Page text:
Some broken jewelry cannot be repaired

When it comes to fine jewelry, most gold, silver, and platinum chains can be repaired because that's what they're made of.

By contrast, costume pieces usually cannot be repaired because they're made of base-metals and other metals that cannot be soldered. If we were to try to solder these metals with our laser machine, the soldering would create a very brittle seam and the costume jewelry would most likely break the next time you wear it. That is, of course, if we can get a seam, which most of the time we cannot.

The one non-precious metal jewelers can solder is stainless steel. There is a certain set of requirements that must be met to call a metal “stainless steel,” meaning that most jewelers should be able to repair stainless steel jewelry.

Also, just because a piece is expensive does not mean it’s made of precious metal. Necklaces from companies such as J. Crew can cost $200, but if it’s a base-metal and it breaks, many jewelers cannot fix it.

To save time and production costs, costume chains and chains not made of precious metals are not soldered closed. When your costume chain breaks, it may be an easy fix and you just need something hooked up, or an item called a jump ring could be attached. When in doubt, bring your piece into most jewelers for examination. For instance, you can always bring your broken or damaged jewelry in for us to look at if you are unsure. We might even be able to work with pictures in an email, as well. In fact, if you have broken jewelry now, reach out to us online at repairs@braunschweiger.com and see if we can’t help.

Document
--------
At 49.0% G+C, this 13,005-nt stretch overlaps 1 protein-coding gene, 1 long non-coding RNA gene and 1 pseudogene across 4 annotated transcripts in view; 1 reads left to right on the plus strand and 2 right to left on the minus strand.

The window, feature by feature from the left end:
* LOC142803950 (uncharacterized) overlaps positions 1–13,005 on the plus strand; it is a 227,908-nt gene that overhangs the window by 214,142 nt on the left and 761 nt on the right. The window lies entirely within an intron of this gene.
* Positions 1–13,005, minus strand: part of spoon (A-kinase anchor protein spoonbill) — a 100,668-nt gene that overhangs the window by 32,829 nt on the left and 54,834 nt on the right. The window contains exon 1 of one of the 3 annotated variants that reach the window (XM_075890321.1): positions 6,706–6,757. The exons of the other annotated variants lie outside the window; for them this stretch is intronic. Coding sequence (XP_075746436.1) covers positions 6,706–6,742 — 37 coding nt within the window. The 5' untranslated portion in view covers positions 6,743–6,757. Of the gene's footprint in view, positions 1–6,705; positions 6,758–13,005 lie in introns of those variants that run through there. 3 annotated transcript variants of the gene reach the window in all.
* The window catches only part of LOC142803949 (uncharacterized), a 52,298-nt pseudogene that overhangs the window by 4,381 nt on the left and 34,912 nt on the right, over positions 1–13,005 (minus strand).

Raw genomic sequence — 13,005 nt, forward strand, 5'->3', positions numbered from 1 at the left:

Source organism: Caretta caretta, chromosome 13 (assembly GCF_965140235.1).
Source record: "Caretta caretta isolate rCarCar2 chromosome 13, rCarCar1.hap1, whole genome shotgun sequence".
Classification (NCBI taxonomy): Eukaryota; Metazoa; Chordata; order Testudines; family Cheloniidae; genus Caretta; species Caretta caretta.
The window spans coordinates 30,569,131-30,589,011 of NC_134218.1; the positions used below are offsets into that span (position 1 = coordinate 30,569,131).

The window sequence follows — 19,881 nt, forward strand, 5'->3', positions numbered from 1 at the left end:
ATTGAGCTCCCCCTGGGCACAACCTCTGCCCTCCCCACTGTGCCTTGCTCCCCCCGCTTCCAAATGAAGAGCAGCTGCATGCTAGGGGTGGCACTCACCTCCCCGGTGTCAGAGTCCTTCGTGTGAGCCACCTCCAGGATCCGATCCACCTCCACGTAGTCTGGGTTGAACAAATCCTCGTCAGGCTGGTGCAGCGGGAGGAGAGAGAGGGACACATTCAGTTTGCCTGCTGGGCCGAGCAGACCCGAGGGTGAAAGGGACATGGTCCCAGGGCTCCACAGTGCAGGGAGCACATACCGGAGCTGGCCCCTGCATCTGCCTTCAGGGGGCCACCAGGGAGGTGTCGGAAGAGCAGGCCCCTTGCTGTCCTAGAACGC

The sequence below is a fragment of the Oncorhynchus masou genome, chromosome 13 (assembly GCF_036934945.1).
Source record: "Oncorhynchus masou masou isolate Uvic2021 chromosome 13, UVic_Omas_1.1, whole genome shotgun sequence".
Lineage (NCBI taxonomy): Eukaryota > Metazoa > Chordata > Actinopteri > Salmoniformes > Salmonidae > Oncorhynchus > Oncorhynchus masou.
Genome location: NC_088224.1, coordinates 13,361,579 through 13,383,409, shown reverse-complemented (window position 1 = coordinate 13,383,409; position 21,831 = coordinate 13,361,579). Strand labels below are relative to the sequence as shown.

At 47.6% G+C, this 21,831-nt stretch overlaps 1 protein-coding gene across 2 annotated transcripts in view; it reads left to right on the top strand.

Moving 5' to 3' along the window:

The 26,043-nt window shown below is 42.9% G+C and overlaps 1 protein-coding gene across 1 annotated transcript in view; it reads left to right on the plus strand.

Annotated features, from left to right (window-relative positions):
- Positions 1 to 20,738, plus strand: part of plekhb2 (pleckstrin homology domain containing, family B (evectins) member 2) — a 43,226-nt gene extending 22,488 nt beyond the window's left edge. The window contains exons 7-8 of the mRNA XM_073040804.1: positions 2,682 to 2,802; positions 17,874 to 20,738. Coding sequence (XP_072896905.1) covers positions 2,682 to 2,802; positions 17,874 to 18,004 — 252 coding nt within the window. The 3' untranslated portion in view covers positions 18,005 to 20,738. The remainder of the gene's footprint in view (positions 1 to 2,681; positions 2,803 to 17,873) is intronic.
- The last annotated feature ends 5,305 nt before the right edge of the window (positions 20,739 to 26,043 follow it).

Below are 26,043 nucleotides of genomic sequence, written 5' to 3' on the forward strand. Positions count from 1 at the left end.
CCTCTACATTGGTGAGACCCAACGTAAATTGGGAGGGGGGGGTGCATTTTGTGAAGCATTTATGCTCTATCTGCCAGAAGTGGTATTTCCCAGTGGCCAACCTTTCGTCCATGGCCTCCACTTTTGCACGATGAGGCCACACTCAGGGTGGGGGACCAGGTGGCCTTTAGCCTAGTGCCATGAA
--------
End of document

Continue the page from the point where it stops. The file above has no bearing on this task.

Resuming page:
Caring for your jewelry can prevent it from breaking

Many people do not take care of their jewelry the way they should, and this also causes jewelry to break. A good way to keep your jewelry in good shape is adhering to this simple rule:

Don't sleep, swim, shower, or play sports with your jewelry on. This is known as the “4 S's.” Also, please wipe your item down with a cloth or a soft toothbrush every once in a while. This will do wonders toward keeping your items clean and in better shape.

Too often we hear of people sleeping with their earrings in, showering with their bracelets and watches on, or even going to the gym with their diamond rings. We get the dirtiest jewelry in and we cringe not because it’s gross, but because once a piece of jewelry is dirty, it gets in the hinges, joints and friction points and acts as a sandpaper and can prematurely wear the piece out.

Engagement rings are pieces of jewelry that people should place extra emphasis on caring for since they are costly and have a large sentimental value, as well. Bring your engagement ring to the store every 6 months so we can check the stones and setting and clean it for you; there’s no charge and we can do it while you wait.

For a no-obligation check and cleaning, visit either of our New Jersey jewelry store locations in Morristown or New Providence to see for yourself and talk to any of our expert jewelers. If you’re already dealing with a piece of broken jewelry, simply fill out our contact form and we'll answer your questions quickly.